• Shae Bryant

5 Language Learning Apps Rated by Shae

Not long ago, I talked about what a polyglot is and how much I enjoy learning other languages. There are a number of ways to learn another language. Full immersion is likely the best way, but not all of us have that luxury. When we don't have full immersion, we depend on classes, language exchange programs and learning apps.


Busuu is probably one of the best language learning apps I have seen. It is a robust app with easy to follow courses. Busuu also offers a mini language exchange program where native speakers correct your exercises. You can also set your own pace on Busuu and learn as much or as little as you'd like each day. The only thing is, Busuu has a hefty price tag attached to it. I wouldn't recommend it unless you are a serious learner.


The one thing I will note about Busuu is their Spanish course. Busuu teaches you European Spanish and only gives hints to Latin-American Spanish. As a Spanish speaker who learned from folks who speak with heavy Caribbean Spanish dialects (Puerto Rico, Cuba and the Dominican Republic), I found Busuu's Spanish course confusing. If you are in North America and learning Spanish, try my next recommendation instead.


Memrise is another favorite of mine. Beginners can start learning from native speakers, and in a few days you are able to make basic introductions and make transactions in your chosen language. Memrise does offer reviews to keep things fresh in your mind, but it isn't as comprehensive as Busuu. Like Busuu, Memrise also has a hefty price tag and is best for a serious learner.


Pimsleur is a language learning app that helps you become conversational quickly. The unique method focuses on immersion and repetition to learn quickly. This app is one I have tried, but I must admit it isn't for me. However, a lot of people have found success with Pimsleur. Again, it isn't cheap but it's worth it to learn something new.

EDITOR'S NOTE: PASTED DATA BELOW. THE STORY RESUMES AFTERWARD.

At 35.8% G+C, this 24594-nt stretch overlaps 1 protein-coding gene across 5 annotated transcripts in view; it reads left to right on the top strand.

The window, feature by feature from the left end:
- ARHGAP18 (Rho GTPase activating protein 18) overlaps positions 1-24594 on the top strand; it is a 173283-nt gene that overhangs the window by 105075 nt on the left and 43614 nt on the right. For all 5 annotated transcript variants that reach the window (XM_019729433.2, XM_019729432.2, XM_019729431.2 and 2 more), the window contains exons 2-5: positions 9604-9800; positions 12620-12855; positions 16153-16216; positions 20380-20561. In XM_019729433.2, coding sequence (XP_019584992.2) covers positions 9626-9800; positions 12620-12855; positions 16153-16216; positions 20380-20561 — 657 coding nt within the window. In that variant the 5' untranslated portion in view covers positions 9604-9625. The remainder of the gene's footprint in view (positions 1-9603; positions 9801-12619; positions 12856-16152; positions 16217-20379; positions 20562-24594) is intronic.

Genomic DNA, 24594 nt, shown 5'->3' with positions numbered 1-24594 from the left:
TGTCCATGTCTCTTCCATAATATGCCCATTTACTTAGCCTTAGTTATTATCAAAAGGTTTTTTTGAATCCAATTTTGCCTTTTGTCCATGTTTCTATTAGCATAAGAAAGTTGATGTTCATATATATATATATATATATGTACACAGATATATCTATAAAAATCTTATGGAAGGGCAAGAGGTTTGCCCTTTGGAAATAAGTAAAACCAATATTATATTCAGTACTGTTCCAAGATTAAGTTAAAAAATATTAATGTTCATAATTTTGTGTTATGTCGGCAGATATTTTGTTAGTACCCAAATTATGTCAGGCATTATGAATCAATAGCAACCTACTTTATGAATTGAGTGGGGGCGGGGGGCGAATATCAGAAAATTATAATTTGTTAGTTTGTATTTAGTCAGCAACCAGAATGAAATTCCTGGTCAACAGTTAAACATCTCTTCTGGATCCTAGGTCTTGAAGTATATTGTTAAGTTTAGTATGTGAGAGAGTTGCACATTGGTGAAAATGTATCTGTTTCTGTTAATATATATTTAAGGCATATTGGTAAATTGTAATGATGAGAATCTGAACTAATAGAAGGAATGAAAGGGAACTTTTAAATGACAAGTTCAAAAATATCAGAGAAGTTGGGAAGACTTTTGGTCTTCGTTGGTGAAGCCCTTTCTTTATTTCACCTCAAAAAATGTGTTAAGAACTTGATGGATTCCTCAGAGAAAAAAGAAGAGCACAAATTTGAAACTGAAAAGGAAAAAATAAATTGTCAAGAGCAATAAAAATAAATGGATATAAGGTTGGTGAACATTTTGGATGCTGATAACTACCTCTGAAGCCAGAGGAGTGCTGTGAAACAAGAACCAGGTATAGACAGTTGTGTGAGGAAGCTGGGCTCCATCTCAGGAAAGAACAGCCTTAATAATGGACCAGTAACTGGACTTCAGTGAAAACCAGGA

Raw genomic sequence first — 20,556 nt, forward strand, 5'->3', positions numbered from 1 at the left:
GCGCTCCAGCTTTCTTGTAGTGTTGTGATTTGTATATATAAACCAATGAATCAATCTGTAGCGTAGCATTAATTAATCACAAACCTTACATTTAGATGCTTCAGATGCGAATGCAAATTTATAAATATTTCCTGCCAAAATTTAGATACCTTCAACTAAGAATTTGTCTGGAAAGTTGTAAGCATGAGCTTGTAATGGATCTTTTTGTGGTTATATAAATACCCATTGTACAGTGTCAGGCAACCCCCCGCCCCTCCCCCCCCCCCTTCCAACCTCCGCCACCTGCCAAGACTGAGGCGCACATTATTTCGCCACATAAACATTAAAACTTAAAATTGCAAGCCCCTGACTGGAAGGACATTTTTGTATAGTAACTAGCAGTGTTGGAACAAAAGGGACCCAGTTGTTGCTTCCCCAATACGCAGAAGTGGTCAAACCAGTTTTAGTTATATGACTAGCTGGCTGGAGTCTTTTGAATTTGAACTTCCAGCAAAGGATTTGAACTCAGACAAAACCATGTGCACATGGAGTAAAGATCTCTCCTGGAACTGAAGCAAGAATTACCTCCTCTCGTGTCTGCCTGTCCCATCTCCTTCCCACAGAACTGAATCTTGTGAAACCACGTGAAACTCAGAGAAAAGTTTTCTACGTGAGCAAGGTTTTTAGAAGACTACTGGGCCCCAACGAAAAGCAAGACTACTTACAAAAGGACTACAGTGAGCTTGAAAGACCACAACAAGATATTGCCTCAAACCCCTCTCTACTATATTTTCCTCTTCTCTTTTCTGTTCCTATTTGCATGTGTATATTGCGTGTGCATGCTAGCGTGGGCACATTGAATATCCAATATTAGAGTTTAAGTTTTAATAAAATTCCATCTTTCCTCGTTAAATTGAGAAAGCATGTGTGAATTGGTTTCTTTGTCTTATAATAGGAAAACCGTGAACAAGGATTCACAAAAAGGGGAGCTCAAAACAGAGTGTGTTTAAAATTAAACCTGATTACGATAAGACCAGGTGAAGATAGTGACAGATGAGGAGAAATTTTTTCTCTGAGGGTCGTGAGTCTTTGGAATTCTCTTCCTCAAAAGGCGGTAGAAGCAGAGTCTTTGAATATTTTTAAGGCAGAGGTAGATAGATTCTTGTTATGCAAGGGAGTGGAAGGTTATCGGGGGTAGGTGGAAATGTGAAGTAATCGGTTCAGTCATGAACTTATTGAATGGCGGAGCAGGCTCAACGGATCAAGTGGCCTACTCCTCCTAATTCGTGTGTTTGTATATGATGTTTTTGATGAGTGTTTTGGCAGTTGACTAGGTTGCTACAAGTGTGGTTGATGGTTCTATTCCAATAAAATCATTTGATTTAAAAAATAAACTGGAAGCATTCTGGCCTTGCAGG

Rosetta Stone has been around for a long time. In fact, I remember having CDs for Rosetta Stone when I was young. It has adapted with the times and still offers language learning courses for everyone. To me, the courses are fine. Just fine. They aren't very engaging and feel more like a school classroom. However, a lot of people have great success with Rosetta Stone.


I'm only including Duo Lingo because it's the one app that's truly free. But it isn't great. Duo Lingo is not a good way to actually learn a language. It is a good tool to help you pick up basics, learn some grammar and brush up on your chosen language. Used along with another app or immersion, Duo Lingo is fine. The free version of the app is full of annoying ads and they push their paid service on you constantly. Frankly, Duo Lingo isn't worth the money. If you want to pay for a language learning app, use one of the four I recommended a moment ago.


Did you know there are a bunch of podcasts that help with language learning? There are! My friend Angelique has a great podcast called The Polyglottal Stop. Go check it out.